Keloid Staging System

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STAGING OF KELOID DISORDER:…

Staging System

In his most recent publication, “Neck Keloids: evaluation of risk factors and recommendation for keloid staging system” Dr. Tirgan has designed a staging system that allows for proper categorization and grouping of keloid patients into various stages.  It is common sense that a patient with only one small keloid lesion will have a different outcome than one who has numerous large keloid lesions.

Staging systems have been used in management of cancer patients.  It is common sense that a patient with very small, stage one breast cancer will have a different outcome from patients with metastatic, stage four breast cancer.  Dr. Tirgan, in devising his #Keloid Staging System has followed the same methodology that is utilized in staging cancers.  TNM cancer staging system has been used for several decades and allows proper stage grouping of cancer patients. A great majority of caner treatments, clinical trials, and standard treatments are guided by the TNM staging of the cancer at any given time. Conduct and interpretation of the result of oncology clinical trials are virtually dependent on this staging system.

Without such a staging system for Keloid Disorder, the interpretation of all published keloid study results is very difficult. For example, when a study looks at the rate of recurrence of ear keloids after surgery, common sense tells us that patients who only have one keloid on one ear, will have a different rate of recurrence from those who have numerous keloids on their skin. Also, those who have had prior surgical removal of their keloids will have a much higher rate of recurrence than those patients who have never had surgery before.

To assess each keloid patient properly, to better understand the natural history of this disorder, and to be able to compare future keloid study results among various patients groups, we clearly need a staging system that can allow us to describe the severity keloid disorder based on the size, location and/or extent of the keloidal lesions; as well as history of surgery or radiation therapy, and perhaps other factors that are currently unknown to us. It is quite conceivable that proper management of keloid patients could be guided by such a staging system. Dr. Tirgan’s staging system for keloid disorder is a method that can stratify for such preexisting inherent risks of recurrence, such as response to prior treatments, positive family history, age, gender, race, and so forth.

A well-designed clinical staging system will need to be validated by review of retrospective studies as well as planned prospective clinical trials. Dr. Tirgan is leading the efforts to refine this staging system.

 

CLINICAL STAGING AND CLASSIFICATION OF KELOID LESIONS:

Stage 0: Genetically predisposed. At least one parent has had keloids. Index person has no clinical evidence or history of keloid or any hypertrophic scars.

Stage I: Presence of only one keloidal lesion.

Stage 1A: Presence of only one keloidal lesion that measures no greater than 2 centimeters in any dimension.

Stage 1B: Presence of only one keloidal lesion that measures 2.1 – 10 centimeters in any dimension.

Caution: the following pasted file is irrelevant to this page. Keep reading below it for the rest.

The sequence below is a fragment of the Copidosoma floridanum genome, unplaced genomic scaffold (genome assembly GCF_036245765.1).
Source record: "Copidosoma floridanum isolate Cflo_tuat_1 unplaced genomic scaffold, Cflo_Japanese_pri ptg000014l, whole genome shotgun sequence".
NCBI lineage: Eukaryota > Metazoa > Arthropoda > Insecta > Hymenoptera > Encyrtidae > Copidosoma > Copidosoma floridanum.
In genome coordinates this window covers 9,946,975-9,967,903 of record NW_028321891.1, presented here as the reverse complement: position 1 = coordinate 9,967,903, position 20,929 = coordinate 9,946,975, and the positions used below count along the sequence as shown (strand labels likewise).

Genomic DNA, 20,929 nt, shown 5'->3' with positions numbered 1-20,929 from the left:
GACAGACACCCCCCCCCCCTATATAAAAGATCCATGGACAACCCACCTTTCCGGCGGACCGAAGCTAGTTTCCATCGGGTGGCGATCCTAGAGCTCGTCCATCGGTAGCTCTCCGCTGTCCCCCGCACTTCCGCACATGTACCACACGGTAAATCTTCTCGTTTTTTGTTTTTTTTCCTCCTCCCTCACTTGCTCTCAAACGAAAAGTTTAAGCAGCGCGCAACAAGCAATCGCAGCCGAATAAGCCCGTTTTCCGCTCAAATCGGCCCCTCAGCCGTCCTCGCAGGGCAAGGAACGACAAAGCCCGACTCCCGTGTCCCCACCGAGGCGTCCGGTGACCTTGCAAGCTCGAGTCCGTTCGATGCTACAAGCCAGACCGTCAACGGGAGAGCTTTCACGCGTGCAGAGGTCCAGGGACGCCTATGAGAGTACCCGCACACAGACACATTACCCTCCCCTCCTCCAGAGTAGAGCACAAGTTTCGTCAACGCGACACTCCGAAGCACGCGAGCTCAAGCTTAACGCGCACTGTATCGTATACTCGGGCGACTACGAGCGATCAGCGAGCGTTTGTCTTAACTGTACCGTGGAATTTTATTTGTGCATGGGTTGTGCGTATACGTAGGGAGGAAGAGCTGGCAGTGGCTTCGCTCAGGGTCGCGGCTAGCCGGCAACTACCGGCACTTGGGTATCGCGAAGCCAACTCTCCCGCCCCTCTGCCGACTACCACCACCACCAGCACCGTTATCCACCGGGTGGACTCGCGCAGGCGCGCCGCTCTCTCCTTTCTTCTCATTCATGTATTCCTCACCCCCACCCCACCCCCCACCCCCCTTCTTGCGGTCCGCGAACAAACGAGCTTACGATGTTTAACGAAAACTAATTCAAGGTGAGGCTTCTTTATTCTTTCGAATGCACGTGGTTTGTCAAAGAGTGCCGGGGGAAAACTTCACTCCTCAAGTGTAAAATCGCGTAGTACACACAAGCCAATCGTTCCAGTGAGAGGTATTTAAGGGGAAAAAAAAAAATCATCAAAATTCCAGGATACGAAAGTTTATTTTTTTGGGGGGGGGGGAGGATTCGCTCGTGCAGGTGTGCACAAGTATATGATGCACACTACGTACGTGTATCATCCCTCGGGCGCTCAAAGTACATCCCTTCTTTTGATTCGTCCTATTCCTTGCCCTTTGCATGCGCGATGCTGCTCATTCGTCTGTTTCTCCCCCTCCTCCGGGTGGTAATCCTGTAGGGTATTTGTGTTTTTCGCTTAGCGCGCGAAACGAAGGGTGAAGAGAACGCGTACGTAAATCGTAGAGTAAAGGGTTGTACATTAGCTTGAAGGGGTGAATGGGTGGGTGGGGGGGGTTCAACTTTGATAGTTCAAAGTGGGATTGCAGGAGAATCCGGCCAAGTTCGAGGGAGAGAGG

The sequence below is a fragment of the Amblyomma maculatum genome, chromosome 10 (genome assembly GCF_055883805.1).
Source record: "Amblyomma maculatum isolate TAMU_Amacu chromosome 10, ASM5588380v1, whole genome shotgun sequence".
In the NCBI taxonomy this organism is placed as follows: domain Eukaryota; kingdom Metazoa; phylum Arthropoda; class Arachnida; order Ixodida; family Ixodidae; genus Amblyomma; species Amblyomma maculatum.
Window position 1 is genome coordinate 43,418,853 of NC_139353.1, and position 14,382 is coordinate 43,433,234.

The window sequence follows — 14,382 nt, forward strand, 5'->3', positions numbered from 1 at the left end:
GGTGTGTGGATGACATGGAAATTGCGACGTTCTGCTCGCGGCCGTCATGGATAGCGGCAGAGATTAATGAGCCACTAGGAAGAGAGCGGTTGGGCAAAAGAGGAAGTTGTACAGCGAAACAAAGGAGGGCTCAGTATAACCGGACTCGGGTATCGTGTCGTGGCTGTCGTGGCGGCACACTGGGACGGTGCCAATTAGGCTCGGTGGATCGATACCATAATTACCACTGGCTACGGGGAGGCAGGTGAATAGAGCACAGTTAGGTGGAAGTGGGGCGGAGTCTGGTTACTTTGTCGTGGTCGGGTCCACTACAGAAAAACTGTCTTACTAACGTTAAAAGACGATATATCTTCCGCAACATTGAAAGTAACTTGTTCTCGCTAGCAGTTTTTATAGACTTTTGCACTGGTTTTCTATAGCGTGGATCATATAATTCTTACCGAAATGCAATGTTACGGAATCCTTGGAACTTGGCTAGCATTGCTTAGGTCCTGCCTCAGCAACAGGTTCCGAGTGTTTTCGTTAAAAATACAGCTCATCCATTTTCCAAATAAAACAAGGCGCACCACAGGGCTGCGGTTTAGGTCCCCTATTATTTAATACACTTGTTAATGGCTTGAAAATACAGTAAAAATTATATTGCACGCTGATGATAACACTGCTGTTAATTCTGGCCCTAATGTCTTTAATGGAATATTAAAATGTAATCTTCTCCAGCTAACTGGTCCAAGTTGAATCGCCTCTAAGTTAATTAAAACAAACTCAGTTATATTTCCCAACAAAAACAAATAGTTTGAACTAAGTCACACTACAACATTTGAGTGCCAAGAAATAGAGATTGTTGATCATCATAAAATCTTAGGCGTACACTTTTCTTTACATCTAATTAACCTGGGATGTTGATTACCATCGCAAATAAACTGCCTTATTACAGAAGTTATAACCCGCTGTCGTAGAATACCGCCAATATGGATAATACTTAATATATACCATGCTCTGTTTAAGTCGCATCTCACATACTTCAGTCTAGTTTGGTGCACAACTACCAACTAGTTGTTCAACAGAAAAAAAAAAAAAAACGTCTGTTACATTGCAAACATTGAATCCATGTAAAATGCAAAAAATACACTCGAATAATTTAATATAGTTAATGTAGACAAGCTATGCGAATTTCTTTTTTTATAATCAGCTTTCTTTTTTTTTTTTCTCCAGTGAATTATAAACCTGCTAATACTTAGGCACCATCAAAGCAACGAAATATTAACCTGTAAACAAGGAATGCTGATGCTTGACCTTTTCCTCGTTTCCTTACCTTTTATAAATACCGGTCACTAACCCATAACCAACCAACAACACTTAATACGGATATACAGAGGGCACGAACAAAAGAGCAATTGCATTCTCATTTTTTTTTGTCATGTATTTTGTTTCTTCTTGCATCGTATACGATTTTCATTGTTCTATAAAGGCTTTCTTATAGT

Stage 1C: Presence of only one keloidal lesion that measures greater than 10 centimeters in any dimension.

Stage II: Presence of multiple keloidal lesion. The sum of the largest diameter of the keloids is up to 30 centimeters.

Stage II A: Keloids measure ≤ 2 centimeters in largest diameter; the sum of the largest diameter of all keloids measures 10 centimeters or less.

Stage II B: Keloids measure ≤ 10 centimeters in largest diameter, at least one keloid measures 2.1 – 10 centimeters in its largest diameter; the sum of the largest diameter of all keloids measures 10.1 – 20 centimeters.

Stage II C: At least one keloid measures 10 centimeters in largest diameter; the sum of the largest diameter of all keloids measures up to 30 centimeters.

Stage III: Presence of multiple keloidal lesions; the sum of the largest diameter of the keloids measures 30.1 – 50 centimeters.

Stage III A: Keloids measure ≤ 2 centimeters in largest diameter; the sum of the largest diameter of all keloids measure 30.1 – 40 centimeters.

Stage III B: Keloids measure ≤ 10 centimeters in largest diameter; at least one keloid measures 2.1 – 10 centimeters in its largest diameter; the sum of the largest diameter of all keloids measures 30.1 – 40 centimeters.

Stage III C: At least one keloid measures 10 centimeters in largest diameter; the sum of the largest diameter of all keloids measures 30.1 – 50 centimeters.

Stage IV: Presence of multiple keloidal lesions; the sum of the largest diameter of the keloids is greater than 50 centimeters.

Stage IV A: Keloids measure ≤ 2 centimeters in largest diameter; the sum of the largest diameter of all keloids measures greater than 50 centimeters.

Stage IV B: Keloids measure ≤ 10 centimeters in largest diameter; at least one keloid measures 2.1 – 10 centimeters in its largest diameter. The sum of the largest diameter of all keloids measures greater than 50 centimeters.

Stage IV C: At least one keloid measures greater than 10 centimeters in its largest diameter; the sum of the largest diameter of all keloids to measure greater than 50 centimeters.